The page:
The Significance of Botanical Names

botanical names
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Botanical names are the names given to plants, fungi, and algae based on an international scientific classification system called the "International Code of Botanical Nomenclature". The Code was first developed in 1905 and has undergone regular revisions based on the consensus of taxonomic botanists around the world. 

The purpose of assigning botanical names to plants is so each plant has a single name that is used worldwide to identify it.

Plants also have common names, but the problem is that one plant can have different common names around the world or plants that are not closely related can have similar common names. For instance, Siberian ginseng is sometimes confused with other types of ginseng such as American ginseng even though they are different plants. Having a single scientific name for each plant helps to avoid confusion while still indicating how different plants are related. 

Botanical names consist of a first name, called the "genus" (shared by a group of plants with the same structural characteristics) and a second name, called the "species", which usually refers to the plant's features or growing habitat. For example, alba means white, longifolia means long, spinosa means spiny, odorata means fragrant, and Chinensis means that it is native to China. The species allows for the differentiation between different plants within a genus.

There may be a third name to distinguish between naturally occurring varieties ("var.") or subspecies ("subsp.") within a species.

There are also hierarchical levels above the genus, such as the family. Family names begin with a capital letter and often end with the suffix "ceae".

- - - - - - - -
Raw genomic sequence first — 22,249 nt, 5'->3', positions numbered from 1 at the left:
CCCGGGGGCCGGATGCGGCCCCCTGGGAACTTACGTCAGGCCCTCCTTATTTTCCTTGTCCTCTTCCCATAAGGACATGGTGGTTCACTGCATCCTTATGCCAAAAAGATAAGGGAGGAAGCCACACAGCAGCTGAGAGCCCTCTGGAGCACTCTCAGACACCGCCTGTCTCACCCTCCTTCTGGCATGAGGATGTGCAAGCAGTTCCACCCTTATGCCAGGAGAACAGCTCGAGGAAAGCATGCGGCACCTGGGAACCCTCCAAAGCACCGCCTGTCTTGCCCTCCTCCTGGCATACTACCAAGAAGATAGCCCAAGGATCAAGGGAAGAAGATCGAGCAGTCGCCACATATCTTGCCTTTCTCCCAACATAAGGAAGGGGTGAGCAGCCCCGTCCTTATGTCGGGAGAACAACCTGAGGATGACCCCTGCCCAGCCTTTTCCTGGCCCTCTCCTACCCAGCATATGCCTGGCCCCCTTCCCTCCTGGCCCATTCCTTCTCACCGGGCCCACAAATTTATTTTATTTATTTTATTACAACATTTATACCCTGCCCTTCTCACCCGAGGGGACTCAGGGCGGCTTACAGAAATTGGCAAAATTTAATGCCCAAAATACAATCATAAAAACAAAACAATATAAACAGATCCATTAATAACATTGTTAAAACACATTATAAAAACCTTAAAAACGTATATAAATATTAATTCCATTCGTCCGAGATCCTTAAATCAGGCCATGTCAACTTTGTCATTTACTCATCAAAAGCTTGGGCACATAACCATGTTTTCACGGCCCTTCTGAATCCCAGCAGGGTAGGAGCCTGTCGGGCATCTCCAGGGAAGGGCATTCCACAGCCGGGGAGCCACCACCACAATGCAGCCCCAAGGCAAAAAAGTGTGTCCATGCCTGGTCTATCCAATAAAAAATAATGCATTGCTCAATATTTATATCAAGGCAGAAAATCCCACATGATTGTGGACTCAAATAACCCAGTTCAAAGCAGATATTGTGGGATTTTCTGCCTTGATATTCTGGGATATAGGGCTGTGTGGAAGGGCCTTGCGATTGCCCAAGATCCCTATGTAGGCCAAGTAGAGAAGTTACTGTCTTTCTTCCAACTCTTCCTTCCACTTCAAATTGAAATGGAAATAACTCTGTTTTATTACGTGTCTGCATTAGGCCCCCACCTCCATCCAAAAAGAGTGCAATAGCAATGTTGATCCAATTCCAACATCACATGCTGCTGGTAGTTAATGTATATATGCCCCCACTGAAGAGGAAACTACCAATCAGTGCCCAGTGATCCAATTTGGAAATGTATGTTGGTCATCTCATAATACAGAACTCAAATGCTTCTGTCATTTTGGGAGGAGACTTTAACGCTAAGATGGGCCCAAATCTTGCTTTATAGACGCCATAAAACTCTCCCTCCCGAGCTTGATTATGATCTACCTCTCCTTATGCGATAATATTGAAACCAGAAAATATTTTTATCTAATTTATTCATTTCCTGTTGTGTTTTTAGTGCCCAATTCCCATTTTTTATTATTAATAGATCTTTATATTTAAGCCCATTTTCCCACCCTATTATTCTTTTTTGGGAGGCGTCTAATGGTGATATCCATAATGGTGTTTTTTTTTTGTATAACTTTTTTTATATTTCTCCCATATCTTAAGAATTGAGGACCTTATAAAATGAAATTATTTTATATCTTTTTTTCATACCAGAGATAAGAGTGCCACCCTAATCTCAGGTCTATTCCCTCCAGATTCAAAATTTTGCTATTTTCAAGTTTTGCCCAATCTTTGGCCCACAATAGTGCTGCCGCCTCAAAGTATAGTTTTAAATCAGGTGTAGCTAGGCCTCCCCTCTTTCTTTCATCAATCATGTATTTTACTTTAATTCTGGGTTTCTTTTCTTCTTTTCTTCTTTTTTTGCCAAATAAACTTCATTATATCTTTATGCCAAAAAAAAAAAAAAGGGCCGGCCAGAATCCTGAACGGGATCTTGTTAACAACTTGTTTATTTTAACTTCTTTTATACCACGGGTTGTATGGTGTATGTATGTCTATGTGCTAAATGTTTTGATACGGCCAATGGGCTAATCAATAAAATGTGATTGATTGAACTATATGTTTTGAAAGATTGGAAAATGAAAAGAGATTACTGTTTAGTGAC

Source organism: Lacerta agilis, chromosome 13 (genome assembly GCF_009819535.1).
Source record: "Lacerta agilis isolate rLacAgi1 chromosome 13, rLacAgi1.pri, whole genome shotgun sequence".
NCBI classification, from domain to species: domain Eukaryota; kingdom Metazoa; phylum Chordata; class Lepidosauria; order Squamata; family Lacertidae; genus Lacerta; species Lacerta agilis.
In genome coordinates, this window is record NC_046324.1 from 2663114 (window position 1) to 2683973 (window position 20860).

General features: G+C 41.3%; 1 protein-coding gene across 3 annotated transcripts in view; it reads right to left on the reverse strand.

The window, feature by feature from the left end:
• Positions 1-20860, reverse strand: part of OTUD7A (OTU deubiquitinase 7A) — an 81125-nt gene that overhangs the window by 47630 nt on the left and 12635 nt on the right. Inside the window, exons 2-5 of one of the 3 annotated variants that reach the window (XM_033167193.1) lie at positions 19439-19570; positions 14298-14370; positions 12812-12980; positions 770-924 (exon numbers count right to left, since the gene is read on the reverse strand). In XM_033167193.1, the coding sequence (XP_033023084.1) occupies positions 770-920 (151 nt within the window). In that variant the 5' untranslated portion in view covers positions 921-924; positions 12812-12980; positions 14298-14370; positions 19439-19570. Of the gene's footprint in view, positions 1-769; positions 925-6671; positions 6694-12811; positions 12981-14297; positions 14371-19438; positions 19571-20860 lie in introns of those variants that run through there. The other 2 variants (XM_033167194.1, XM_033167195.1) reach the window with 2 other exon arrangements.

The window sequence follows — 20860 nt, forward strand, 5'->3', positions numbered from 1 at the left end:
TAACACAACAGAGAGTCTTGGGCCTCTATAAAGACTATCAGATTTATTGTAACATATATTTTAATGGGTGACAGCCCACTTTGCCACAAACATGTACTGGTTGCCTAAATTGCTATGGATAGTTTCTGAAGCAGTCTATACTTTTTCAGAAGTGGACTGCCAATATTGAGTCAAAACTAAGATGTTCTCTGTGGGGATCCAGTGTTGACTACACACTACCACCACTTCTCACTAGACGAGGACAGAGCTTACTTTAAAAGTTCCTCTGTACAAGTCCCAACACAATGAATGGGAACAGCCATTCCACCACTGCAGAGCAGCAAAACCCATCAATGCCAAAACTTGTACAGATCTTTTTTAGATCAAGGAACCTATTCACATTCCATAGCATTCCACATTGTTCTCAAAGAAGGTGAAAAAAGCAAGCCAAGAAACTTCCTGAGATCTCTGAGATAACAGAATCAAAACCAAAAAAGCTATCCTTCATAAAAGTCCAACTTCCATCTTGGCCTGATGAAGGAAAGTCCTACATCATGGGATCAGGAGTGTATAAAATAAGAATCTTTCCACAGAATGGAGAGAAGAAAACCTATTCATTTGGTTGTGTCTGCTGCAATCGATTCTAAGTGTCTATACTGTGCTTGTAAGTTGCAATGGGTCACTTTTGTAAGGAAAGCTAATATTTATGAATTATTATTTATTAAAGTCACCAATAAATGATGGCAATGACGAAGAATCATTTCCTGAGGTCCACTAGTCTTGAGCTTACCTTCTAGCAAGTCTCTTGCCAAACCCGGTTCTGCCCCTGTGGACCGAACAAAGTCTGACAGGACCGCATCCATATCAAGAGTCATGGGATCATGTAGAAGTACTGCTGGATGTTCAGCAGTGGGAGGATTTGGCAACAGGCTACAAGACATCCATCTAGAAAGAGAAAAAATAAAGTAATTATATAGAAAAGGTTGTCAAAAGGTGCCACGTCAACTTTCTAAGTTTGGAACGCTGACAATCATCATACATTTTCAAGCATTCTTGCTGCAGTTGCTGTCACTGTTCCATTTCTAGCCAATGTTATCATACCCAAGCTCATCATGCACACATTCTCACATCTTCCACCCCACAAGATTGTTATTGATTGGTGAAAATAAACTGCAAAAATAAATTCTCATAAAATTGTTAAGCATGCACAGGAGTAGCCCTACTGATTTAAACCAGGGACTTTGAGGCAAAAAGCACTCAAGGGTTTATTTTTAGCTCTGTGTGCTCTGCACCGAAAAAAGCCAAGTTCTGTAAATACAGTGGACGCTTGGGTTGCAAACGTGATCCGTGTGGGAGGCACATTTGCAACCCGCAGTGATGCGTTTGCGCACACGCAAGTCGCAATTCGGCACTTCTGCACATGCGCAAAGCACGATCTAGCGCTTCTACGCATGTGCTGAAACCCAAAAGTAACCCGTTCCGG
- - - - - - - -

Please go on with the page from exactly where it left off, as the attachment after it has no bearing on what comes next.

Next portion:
When written, the first letter of the genus is often capitalized, and the entire botanical name is typically written in italics, e.g. Echinacea angustifolia.

The genus and species are generally Latin or are words with roots in other languages such as Greek.

For example, echinacea is the genus, but there are nine different species. Two species of echinacea often used in herbal medicine are angustifolia and purpurea. The botanical names are Echinacea angustifolia and Echinacea purpurea.

If referring to a plant but the species is unknown, the genus is used followed by "sp.", for example, Echinacea sp. If the entire species within a genus is being referred to, the genus is followed by "spp.", for example, Echinacea spp.

Possible Confusion With Botanical Names

As science advances, some species are renamed in order to reflect current knowledge. For example, the herb milk thistle is Silybum marianum but for many years, the botanical name for milk thistle was Carduus marianus. 

Also Known As:

A plant's Latin name or scientific name.

Disclaimer: The information contained on this site is intended for educational purposes only and is not a substitute for advice, diagnosis or treatment by a licensed physician. It is not meant to cover all possible precautions, drug interactions, circumstances or adverse effects. You should seek prompt medical care for any health issues and consult your doctor before using alternative medicine or making a change to your regimen.